Chaffeeville is a cozy and tasteful little hamlet, almost environed by hills, and bluffs, situated in a beautiful valley on the banks of the Fenton river, some two miles above its confluence with the Mount Hope where the two streams unite, and then mingle their waters with the Natchaug. The origin of the name Fenton river is traditional, and connected with a legend of colonial times. It is said that a man by the name of Fenton, lived in those early days on its banks where Chaffeeville now stands, and that he was a noted counterfeiter of the royal currency, and carried on his business in a _ave location among C____y rocks, a ledge in a high bluff overlooking the village, and when the king’s officers came to arrest him, he fled to the river, waited until his pursuers came near, and then dived under the water and under the bank, from which place of concealment he managed to breathe through a long tube. The officers, after being foiled in this way several times, came to the conclusion that he was either amphibious, or possessed of the Devil, and actuated by a superstitious awe, relinquished their attempts to arrest him, and afterward left him unmolested. From the circumstances connected with this affair the stream derived the appellation of Fenton river. Formerly the auger and steelyard business was carried on at this place, Captain Joseph Conant or “Capt. Joe” as he was familiarly called, in company with his son-in-law, O.S. Chaffee were extensive manufactures of those articles, for which they found a market in New York, Philadelphia and Boston and other large cities, where their goods were in demand, and found a ready sale. The old trip hammer and shop, where these articles were forged, was located on the spot where the silk mill now stands. Afterward Cap. Conant gave up this business to engage in the manufacture of silk, of which he was one of the pioneers, and of whom mention is made, and particulars are given in L.B. Brocket’s “Silk Industry in America” which is a valuable and concise history of the rise and progress of the silk manufacture in this country, also showing to what gigantic proportions this business has reached within a few years; and for a copy of which O.S. Chaffee & Son will please accept the writer’s thanks. Capt. Conant was a man of enterprise and public spirit. No man in town took a greater interest in the public highways than himself; and he frequently repaired, graded, and otherwise improved roads, that had been neglected by the proper authority at his own expense. “Pro, bono, publico,” was his motto, and his only compensation when he placed the first public watering fountain by the roadside, on the highway leading from Mansfield Center and Conantville to Willimantic, which is not only a great convenience, but has become an indispensable necessity to the traveling community; and no grander mausoleum, or more lasting monument could be erected to his memory than this same fountain. In new enterprises Capt. Conant was successful. He projected and built the silk milk at Conantville, which place was named after him, and in which village he resided for several years previous to his death. In the building of this mill which was located high and dry away from any stream, he was ridiculed for the idea of ever having it propelled by water. But the Captain said, “It will go by water,” and it did, the Captain having manufactured a privilege from two different streams conveying the water from each through canals, apparently some of the way up hill on to his wheel, and in the end his predictions were justified. But as we commenced at Chaffeeville, we will return although we have wandered five miles away. This village is six and one-half miles from Willimantic and connected therewith by telephone. The Chaffees, father and two sons, the father yet in the prime of life have each represented the town in the state legislation. The firm of O.S. Chaffee & Son, consists of the father and eldest son, J.D. The eldest Chaffee has in connection with his other business, a large and well improved farm, well stocked, provided with a silo, and other modern improvements, and to the management of which he gives personal attention. He is also building a new and commodious dwelling house near the mill for his own occupancy, which when completed will be a great addition to the place. In 1861 the Chaffees suffered a great pecuniary loss by fire, which destroyed their mill, machinery and stock finished and unfinished. But they still continued their business at other places, although at a disadvantage, and in course of a year and a half they rebuilt, and were at work again on the old ground. The origin of this fire still remains a mystery. The firm have a large establishment at Willimantic, the mill and block on the corner of Church and Valley streets formerly owned by O.B. Smith, where they are at present doing a thriving business. The two mills in Chaffeeville and Willimantic are connected by telephone. They have in their employ over one hundred operatives, with a pay roll of some four thousand dollars monthly. The firm have an established and wide commercial reputation for honesty and fair dealing, they also have the confidence of the community in which they live and that of the public generally.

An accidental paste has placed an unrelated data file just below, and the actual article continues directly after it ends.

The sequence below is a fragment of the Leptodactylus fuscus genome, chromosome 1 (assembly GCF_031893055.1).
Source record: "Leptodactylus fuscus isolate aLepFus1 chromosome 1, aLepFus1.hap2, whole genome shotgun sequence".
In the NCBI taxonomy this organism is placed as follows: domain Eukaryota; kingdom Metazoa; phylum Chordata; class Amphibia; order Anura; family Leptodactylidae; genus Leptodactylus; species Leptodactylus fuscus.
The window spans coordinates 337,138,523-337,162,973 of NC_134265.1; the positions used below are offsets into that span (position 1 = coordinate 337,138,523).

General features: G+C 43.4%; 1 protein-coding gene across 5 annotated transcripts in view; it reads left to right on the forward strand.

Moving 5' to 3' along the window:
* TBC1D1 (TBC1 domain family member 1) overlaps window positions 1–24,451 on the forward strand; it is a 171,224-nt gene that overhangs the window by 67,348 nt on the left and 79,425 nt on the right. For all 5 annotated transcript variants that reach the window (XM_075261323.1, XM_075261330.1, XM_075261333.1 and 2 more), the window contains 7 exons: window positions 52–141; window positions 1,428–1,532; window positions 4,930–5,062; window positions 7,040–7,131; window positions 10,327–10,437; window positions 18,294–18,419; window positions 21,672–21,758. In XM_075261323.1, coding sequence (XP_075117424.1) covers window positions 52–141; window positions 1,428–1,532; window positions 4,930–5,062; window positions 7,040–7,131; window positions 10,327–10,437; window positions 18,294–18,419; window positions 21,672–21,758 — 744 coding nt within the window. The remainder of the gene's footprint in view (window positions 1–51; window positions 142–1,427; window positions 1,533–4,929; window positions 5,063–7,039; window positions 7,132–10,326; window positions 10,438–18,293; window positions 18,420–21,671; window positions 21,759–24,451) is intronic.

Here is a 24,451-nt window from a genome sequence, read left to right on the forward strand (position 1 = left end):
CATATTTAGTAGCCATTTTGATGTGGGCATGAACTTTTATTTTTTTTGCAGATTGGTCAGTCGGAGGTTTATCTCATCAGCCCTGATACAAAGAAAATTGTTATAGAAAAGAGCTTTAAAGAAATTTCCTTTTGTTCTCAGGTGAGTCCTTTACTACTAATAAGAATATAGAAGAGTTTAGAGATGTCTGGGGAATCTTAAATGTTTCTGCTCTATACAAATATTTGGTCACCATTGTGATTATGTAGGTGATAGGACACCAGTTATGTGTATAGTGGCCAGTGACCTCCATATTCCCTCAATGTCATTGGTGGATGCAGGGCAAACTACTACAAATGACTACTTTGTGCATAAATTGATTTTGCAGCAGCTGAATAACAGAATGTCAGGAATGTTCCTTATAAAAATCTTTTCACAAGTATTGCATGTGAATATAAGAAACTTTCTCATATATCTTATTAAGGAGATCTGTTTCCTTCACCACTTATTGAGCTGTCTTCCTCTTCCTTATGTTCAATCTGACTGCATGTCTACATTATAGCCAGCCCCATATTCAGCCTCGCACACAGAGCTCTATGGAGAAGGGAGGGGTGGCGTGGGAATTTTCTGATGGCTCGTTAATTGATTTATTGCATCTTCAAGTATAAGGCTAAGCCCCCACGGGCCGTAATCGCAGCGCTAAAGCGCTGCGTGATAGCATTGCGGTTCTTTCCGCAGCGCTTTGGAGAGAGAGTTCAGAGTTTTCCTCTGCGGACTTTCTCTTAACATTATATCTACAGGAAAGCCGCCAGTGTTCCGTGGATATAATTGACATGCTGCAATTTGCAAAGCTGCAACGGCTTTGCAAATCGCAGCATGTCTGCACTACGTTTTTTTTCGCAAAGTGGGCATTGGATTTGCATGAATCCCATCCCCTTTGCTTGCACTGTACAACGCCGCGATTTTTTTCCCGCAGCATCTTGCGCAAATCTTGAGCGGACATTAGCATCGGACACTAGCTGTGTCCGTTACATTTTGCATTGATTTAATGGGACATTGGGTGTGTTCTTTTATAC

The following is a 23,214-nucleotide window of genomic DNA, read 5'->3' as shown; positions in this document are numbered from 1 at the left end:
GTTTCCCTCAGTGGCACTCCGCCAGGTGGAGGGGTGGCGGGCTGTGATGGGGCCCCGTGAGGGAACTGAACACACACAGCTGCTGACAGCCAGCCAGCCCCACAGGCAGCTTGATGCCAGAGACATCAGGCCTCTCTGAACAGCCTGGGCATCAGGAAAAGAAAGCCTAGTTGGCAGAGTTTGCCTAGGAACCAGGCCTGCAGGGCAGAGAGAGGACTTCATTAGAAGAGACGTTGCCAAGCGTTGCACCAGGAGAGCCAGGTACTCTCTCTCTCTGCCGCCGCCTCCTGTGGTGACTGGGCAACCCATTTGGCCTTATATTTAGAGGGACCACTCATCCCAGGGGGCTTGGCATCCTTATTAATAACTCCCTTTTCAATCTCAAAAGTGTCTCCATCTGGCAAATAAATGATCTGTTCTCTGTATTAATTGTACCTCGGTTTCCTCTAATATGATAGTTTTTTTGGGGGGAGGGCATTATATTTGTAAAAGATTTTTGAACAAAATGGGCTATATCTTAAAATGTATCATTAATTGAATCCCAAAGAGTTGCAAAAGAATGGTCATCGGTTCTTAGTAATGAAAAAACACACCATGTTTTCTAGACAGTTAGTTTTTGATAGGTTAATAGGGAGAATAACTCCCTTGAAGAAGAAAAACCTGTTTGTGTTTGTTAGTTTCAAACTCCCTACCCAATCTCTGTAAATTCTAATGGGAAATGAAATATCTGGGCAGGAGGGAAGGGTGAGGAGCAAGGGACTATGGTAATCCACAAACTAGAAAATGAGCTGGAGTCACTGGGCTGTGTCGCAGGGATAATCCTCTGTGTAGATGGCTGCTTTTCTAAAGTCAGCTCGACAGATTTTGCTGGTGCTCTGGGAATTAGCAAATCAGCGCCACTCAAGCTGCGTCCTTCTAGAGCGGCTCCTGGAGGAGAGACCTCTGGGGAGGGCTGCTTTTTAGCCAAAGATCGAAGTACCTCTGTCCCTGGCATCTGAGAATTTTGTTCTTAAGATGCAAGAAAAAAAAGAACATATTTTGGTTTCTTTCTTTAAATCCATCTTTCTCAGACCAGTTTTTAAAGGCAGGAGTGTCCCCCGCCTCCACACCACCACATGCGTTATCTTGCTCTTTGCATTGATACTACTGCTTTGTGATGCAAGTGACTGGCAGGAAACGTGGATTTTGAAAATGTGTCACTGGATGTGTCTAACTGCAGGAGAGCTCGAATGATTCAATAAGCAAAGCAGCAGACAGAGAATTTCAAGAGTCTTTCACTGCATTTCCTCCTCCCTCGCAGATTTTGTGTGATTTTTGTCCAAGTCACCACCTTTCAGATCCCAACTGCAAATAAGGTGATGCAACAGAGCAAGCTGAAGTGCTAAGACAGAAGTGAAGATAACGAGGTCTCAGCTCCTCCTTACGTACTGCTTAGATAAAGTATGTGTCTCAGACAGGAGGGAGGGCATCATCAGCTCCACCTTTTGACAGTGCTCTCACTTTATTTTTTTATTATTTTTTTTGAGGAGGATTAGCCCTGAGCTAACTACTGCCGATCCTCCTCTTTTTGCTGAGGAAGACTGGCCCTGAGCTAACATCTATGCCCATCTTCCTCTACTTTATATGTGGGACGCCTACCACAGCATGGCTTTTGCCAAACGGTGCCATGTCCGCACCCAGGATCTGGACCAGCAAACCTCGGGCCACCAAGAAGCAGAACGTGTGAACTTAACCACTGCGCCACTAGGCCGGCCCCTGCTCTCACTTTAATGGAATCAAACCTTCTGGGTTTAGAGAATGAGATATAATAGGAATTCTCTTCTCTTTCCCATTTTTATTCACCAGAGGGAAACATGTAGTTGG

1338. TWC Wed Oct 18 1882: To the Board of County [the following people applied “for a license to sell spiritious and intoxicating liquors”]: Wm. H. Hawkins (endorsed by H.G. Hammond, W.H. Osborn, L.J. Hammond, Ceryl Whittaker and J. Griffin Martin); Patrick E. Murphy (endorsed by Courtland Palmer, John Monroe, Alvoid D. Chappell, John O’Rourke and Jeremiah Geary); Henry H. Flint (endorsed by James Walden, Henry L. Hall, A.J. Bowen, T.R. Congdon and C.W. Pease); Samuel Trimble (endorsed by G.B. McCracken, F.O. Bennett, E.M. Thorne, John Rood, 2d, and H.D. Spencer); Michael Shea (endorsed by J.F. Clune, A.W. Turner, A.W. Bill, John Tew and Luke Flynn); Julius ____ [Harte? Karte?] (endorsed by Lorin Lincoln, D.H. Henken, Rufus Rood, George E. Martin and A.T. Walker); Patrick Cunningham (endorsed by Patrick Shea, E.F. Casey, Michael Somers, James Johnson and John Killourey).